This needs to be redrawn. The ermine spots on the mini-emblazon are larger and more distinct than the ones on the forms. With over forty ermine spots on only half the field (almost ten times more than necessary) and the small indistinct drawing, the ermine spots are not clearly identifiable. Also, the bend sinister should be at least twice as wide as it is currently.
Margarette van Zanten. Device change. Pily bendy Or and azure, a pegasus salient contourny argent.
Conflict with Donal MacAyre of Gorabh, Barry wavy gules and Or, a pegasus salient to sinister argent. There is only one CD for the change to the field.
Robert Delion. Device. Per fess azure and vert, a fess embattled-counterembattled argent between a demi-lion Or sustaining a pair of rapiers fesswise proper and a Maltese cross Or.
The rapiers have equal visual weight with the demi-lion, and are therefore co-secondary with the demi-lion and the Maltese cross. As a result, this is overcomplex by RfS VIII.1.a, because the fess is surrounded by a single charge group consisting of three types of charge.
Shaun of the Forrest. Device. Argent semy of pine trees couped vert.
Conflict with Allendale of the Evergreens, Argent, a pine tree proper. There's one CD for the number of trees but no difference for changing less than half the tincture of the trees (the tincture of the tree trunk) from vert to wood-brown. This does not conflict with the flag of Lebanon until 1920, Argent, a cedar tree vert, as this flag was not the flag of a sovereign nation. Flags of dependent territories are not automatically considered important enough to protect. No evidence was presented, and none was found, that the flag used by Lebanon in this period was important enough to be protected by the SCA. Before World War I, Lebanon was, along with Syria, a single political unit in the Ottoman Empire. After World War I, this territory fell under French control. France proclaimed Lebanon's independence in stages from November 26, 1941.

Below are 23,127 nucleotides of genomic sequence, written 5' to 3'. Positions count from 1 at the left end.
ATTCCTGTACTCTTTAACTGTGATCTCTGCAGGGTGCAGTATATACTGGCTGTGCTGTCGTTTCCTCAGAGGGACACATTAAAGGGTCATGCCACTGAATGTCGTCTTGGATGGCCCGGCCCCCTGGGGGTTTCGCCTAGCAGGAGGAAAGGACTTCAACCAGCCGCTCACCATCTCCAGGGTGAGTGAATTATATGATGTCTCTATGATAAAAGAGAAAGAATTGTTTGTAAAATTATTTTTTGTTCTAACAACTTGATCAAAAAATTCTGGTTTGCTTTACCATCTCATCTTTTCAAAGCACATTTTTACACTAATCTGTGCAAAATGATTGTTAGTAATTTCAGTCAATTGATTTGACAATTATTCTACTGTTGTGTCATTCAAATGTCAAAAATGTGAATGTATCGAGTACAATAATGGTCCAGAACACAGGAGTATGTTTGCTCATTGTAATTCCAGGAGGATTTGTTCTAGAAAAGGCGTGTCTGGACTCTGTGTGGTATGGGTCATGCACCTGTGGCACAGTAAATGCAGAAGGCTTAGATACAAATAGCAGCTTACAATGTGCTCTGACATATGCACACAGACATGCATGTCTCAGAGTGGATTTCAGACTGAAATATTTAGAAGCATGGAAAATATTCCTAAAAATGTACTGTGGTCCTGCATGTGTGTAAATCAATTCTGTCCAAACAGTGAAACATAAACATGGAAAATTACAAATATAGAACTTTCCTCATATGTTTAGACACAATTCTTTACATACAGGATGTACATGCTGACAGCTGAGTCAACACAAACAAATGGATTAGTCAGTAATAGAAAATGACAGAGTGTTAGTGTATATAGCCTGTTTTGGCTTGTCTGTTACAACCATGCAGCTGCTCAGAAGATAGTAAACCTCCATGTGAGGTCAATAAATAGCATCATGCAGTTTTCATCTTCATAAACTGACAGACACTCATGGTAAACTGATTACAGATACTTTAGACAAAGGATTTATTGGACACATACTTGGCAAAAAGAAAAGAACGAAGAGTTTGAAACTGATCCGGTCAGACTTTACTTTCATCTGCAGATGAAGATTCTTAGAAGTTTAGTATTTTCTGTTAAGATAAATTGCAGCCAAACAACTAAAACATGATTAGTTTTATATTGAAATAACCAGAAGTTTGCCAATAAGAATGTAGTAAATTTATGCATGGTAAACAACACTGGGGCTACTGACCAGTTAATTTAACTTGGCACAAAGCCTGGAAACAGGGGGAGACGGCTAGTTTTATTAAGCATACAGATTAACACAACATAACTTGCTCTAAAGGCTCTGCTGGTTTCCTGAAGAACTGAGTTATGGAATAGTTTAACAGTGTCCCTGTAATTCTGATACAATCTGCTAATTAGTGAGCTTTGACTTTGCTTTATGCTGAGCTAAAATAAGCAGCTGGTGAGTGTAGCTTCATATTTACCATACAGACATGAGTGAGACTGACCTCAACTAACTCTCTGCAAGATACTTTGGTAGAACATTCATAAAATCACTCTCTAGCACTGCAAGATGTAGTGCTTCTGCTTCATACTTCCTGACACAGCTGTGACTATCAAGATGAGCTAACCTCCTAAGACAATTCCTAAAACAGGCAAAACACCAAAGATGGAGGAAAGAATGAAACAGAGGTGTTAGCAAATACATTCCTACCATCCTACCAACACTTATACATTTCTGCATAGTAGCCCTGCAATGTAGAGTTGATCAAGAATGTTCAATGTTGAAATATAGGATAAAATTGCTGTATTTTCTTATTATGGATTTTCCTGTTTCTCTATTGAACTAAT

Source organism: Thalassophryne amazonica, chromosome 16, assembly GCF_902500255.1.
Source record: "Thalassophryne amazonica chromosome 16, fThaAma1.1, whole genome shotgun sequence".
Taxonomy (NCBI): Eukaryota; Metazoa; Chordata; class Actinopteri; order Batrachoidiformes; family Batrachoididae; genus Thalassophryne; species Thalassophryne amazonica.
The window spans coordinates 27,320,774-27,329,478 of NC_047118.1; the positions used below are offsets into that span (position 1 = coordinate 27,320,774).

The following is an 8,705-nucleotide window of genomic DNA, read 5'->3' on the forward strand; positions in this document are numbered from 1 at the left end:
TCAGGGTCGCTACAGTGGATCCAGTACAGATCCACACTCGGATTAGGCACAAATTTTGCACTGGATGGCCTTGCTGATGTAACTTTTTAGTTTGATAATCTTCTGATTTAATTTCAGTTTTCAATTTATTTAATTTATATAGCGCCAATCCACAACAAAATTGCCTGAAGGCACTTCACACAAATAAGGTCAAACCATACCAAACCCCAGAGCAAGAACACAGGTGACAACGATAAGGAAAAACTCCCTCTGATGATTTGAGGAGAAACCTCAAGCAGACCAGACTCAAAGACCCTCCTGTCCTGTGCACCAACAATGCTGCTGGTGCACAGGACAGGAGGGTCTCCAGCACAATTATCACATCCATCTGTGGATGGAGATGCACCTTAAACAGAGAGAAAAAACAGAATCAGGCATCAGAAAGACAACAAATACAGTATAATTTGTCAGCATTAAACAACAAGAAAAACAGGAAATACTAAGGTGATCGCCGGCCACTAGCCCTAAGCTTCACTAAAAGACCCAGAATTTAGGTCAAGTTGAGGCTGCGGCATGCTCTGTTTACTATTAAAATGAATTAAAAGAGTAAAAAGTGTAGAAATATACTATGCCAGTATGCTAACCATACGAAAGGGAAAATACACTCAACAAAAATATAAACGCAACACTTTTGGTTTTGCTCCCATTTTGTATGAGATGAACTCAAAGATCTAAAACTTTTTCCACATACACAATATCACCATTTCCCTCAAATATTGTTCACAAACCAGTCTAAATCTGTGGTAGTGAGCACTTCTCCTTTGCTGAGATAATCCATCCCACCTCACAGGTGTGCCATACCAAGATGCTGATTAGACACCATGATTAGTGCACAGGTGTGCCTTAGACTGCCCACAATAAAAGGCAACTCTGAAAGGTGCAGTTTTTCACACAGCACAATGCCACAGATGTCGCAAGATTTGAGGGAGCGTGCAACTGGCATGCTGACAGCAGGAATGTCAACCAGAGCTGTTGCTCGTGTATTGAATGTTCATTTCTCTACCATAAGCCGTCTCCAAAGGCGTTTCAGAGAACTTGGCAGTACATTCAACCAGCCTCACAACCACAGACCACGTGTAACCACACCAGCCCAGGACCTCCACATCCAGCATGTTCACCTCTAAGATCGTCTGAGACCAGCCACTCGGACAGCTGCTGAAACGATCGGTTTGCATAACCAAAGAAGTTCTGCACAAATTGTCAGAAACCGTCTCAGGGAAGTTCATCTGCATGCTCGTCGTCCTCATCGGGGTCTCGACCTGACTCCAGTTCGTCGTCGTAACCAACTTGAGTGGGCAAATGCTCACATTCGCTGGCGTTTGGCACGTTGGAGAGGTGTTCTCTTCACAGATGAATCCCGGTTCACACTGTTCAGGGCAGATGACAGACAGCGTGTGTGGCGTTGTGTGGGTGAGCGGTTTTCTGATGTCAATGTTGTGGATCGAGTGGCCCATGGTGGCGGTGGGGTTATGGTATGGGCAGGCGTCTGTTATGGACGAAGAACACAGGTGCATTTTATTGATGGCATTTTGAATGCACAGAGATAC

Marta as tu Mika-Mysliwy
c/o Linda Miku
2527 East 3rd Street, Tucson AZ 85716
firstname.lastname@example.org; Atenveldt Submissions Website: atensubmissions.nexiliscom.com
Black, George F. The Surnames of Scotland. The New York Public Library Press, NY.
Ó Corráin, Donnchadh and Fidelma Maguire. Irish Names. The Lilliput Press, Dublin, 1990.
MacLysaght, E. The Surnames of Ireland. Dublin, Irish Academic Press, 1991.
Morgan, T. J. and Prys Morgan. Welsh Surnames. Cardiff, University of Wales Press, 1985.
Reaney, P.H. and R. M. Wilson. A Dictionary of English Surnames, 2nd Edition, 1976 (reprinted 1979).
Withycombe, E.G., The Oxford Dictionary of English Christian Names, 3rd Edition. London, Oxford University Press, 1977.